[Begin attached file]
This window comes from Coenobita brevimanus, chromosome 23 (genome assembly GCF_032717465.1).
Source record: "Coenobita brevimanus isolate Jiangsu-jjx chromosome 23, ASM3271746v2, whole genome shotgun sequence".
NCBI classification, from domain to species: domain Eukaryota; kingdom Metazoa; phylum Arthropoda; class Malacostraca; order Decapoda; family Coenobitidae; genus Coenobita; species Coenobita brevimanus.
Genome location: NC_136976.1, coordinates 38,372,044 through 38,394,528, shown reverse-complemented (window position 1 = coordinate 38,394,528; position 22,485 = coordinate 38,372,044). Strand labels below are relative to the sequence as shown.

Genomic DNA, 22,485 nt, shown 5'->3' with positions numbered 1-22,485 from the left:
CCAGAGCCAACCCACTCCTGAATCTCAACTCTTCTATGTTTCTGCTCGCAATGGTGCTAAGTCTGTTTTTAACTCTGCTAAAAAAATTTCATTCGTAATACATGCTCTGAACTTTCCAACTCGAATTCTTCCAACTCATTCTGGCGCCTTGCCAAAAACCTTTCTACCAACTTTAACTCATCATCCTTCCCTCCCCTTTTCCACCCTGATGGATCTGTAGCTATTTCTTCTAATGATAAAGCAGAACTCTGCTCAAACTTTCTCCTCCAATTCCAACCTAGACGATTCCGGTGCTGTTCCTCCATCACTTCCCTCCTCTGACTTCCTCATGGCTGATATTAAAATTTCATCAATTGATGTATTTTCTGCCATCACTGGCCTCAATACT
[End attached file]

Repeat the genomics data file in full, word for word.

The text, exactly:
This window comes from Coenobita brevimanus, chromosome 23 (genome assembly GCF_032717465.1).
Source record: "Coenobita brevimanus isolate Jiangsu-jjx chromosome 23, ASM3271746v2, whole genome shotgun sequence".
NCBI classification, from domain to species: domain Eukaryota; kingdom Metazoa; phylum Arthropoda; class Malacostraca; order Decapoda; family Coenobitidae; genus Coenobita; species Coenobita brevimanus.
Genome location: NC_136976.1, coordinates 38,372,044 through 38,394,528, shown reverse-complemented (window position 1 = coordinate 38,394,528; position 22,485 = coordinate 38,372,044). Strand labels below are relative to the sequence as shown.

Genomic DNA, 22,485 nt, shown 5'->3' with positions numbered 1-22,485 from the left:
CCAGAGCCAACCCACTCCTGAATCTCAACTCTTCTATGTTTCTGCTCGCAATGGTGCTAAGTCTGTTTTTAACTCTGCTAAAAAAATTTCATTCGTAATACATGCTCTGAACTTTCCAACTCGAATTCTTCCAACTCATTCTGGCGCCTTGCCAAAAACCTTTCTACCAACTTTAACTCATCATCCTTCCCTCCCCTTTTCCACCCTGATGGATCTGTAGCTATTTCTTCTAATGATAAAGCAGAACTCTGCTCAAACTTTCTCCTCCAATTCCAACCTAGACGATTCCGGTGCTGTTCCTCCATCACTTCCCTCCTCTGACTTCCTCATGGCTGATATTAAAATTTCATCAATTGATGTATTTTCTGCCATCACTGGCCTCAATACT